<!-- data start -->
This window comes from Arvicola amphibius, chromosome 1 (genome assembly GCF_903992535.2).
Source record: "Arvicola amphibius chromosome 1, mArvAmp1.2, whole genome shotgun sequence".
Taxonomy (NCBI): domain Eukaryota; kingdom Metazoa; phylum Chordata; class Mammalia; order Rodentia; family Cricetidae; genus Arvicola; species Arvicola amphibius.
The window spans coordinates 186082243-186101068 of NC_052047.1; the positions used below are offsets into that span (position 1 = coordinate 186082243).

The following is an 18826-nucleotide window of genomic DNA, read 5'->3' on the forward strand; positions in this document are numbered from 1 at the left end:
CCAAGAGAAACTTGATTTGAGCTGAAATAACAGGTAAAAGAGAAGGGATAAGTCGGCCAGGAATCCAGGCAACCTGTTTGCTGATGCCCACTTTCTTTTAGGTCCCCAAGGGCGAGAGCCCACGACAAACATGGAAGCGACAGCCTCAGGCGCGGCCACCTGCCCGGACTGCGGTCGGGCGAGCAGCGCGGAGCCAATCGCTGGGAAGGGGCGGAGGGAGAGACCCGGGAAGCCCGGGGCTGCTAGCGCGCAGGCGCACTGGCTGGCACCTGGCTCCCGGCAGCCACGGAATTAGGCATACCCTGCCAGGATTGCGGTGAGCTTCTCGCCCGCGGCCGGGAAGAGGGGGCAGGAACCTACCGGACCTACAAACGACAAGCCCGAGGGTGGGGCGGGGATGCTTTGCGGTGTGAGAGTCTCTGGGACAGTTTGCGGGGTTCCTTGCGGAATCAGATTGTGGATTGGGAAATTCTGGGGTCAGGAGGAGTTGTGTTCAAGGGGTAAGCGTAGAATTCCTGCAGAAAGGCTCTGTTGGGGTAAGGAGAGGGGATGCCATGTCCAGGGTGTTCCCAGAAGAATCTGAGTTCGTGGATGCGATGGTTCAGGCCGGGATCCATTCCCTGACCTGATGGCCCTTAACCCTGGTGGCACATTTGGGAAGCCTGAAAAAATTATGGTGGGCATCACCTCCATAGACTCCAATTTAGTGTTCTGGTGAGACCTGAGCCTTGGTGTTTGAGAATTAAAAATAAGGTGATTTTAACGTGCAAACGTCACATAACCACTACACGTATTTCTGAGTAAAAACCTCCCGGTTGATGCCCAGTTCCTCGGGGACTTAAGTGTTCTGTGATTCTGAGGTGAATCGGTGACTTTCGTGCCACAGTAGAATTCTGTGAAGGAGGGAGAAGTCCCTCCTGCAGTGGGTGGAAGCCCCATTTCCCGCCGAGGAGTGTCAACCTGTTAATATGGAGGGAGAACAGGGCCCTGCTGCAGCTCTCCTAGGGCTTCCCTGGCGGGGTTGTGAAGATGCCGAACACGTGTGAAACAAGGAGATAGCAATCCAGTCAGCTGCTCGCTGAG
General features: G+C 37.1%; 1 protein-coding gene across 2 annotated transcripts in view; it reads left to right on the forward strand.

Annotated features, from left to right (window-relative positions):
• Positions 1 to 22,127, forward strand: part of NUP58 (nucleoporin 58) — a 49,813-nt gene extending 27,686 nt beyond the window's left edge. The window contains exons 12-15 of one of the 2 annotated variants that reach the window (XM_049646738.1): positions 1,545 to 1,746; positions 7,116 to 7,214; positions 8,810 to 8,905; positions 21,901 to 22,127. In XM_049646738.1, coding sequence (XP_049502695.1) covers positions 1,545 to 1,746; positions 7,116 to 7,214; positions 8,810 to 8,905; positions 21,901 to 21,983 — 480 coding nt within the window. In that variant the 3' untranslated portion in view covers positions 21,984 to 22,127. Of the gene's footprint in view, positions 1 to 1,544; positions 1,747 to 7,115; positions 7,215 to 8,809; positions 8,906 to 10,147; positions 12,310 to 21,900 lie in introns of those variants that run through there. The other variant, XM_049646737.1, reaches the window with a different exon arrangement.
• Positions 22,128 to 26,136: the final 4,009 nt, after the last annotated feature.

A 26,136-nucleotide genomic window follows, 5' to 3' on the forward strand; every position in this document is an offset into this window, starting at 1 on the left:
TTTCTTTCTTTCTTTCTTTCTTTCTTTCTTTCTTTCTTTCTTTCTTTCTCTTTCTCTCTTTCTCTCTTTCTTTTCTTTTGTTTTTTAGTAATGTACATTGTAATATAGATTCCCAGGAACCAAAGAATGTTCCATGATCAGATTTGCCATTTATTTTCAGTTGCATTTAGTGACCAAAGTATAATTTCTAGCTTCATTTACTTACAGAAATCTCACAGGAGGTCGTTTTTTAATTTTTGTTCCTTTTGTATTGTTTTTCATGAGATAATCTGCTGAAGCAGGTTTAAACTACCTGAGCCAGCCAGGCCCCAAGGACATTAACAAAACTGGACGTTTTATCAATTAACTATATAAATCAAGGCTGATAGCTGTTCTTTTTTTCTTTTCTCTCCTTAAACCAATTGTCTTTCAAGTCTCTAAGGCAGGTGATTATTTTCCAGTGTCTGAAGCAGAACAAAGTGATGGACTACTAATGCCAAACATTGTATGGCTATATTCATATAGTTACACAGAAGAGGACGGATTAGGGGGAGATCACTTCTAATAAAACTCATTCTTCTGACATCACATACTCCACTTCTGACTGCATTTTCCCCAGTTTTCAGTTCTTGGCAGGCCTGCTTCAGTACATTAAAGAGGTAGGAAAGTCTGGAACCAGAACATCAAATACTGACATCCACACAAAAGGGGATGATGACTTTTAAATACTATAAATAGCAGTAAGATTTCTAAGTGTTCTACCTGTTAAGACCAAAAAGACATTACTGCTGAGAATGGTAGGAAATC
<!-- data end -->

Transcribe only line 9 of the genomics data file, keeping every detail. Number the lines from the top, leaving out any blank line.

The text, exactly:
• Positions 1 to 22,127, forward strand: part of NUP58 (nucleoporin 58) — a 49,813-nt gene extending 27,686 nt beyond the window's left edge. The window contains exons 12-15 of one of the 2 annotated variants that reach the window (XM_049646738.1): positions 1,545 to 1,746; positions 7,116 to 7,214; positions 8,810 to 8,905; positions 21,901 to 22,127. In XM_049646738.1, coding sequence (XP_049502695.1) covers positions 1,545 to 1,746; positions 7,116 to 7,214; positions 8,810 to 8,905; positions 21,901 to 21,983 — 480 coding nt within the window. In that variant the 3' untranslated portion in view covers positions 21,984 to 22,127. Of the gene's footprint in view, positions 1 to 1,544; positions 1,747 to 7,115; positions 7,215 to 8,809; positions 8,906 to 10,147; positions 12,310 to 21,900 lie in introns of those variants that run through there. The other variant, XM_049646737.1, reaches the window with a different exon arrangement.